Diabetes and Your Oral Health
Diabetes (type II) is one of the fastest growing clinical conditions in the western world, one which affects tens of millions of Americans. Statistically, it is extremely likely that either you or someone you know is currently living with some form of diabetes. Diabetes affects your overall health in a number of different ways and if you are currently living with diabetes it is important that you consult with your family physician to ensure you are familiar with the salient concerns for you. However, the purpose of this blog post is to give you an idea of how diabetes might affect your oral health.
One of the chief oral health concerns for diabetes patients is the increased risk of developing periodontal disease. Periodontal disease is an infection of the gums which, if left untreated, can lead to damage of the gums and possibly the jaw bones. Periodontal disease can also lead to profound negative impacts to overall health. For sufferers of diabetes, this is an especially poignant concern as diabetes can increase disease progression due to the impaired immune systems of patients.
Additionally, the inflammation that results from periodontal disease can lead to further complications of diabetics and make maintaining glycemic balance more difficult, decreasing quality of life. To protect against such things, it is very important that individuals with diabetes ensure their oral health by keeping in contact with their dental providers, floss regularly and brush thoroughly. On top of periodontal disease, however, patients should also be watchful of general infections, which might present with redness and irritation. Should you believe that you might be suffering from an oral infection, please schedule an appointment.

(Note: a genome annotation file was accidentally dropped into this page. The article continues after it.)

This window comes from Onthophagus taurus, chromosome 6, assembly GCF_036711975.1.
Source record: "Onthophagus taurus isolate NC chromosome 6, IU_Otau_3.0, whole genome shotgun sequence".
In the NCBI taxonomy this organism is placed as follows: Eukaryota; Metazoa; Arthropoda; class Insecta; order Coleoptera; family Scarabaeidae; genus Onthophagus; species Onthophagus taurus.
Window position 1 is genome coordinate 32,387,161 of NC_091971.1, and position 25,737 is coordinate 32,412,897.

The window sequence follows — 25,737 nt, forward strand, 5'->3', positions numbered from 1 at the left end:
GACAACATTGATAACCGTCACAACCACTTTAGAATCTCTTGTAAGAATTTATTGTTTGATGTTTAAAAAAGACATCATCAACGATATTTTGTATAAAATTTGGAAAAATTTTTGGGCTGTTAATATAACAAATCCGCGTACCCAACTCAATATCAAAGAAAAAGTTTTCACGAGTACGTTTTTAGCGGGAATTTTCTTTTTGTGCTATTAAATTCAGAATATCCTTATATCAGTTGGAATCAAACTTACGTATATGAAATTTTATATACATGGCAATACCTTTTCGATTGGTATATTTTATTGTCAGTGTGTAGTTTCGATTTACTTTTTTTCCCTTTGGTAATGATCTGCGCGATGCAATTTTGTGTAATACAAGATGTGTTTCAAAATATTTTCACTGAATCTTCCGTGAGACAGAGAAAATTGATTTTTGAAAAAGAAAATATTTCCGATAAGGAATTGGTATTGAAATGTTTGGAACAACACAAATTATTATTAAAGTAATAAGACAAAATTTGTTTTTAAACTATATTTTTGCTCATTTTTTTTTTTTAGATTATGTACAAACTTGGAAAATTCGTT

Another potential issue that diabetics must be cautious of is salivary gland dysfunction. For most patients who experience salivary gland dysfunction, dry mouth will be the result. Chronic dry mouth presents its own complications, which include mouth sores, increased risk of cavities, fungal infections of the mouth, painful chewing and swallowing, cracked lips or skin at the corners of the mouth and an increased risk for gingivitis and periodontitis.
Dry mouth is not the only symptom which might result from salivary gland dysfunction; diabetics suffering from salivary gland dysfunction might also experience an enlargement of the salivary glands or salivary duct stones and even infections. Again, for this reason it is important that you always keep up with your dental health provider to ensure that none of these issues arise or worsen, should they already exist. Many insurers now allow for extra cleanings due to the problems diabetes causes in the mouth and negative impacts gum disease can contribute to overall health.
1) Diabetes and Oral Disease: Implications for Health Professionals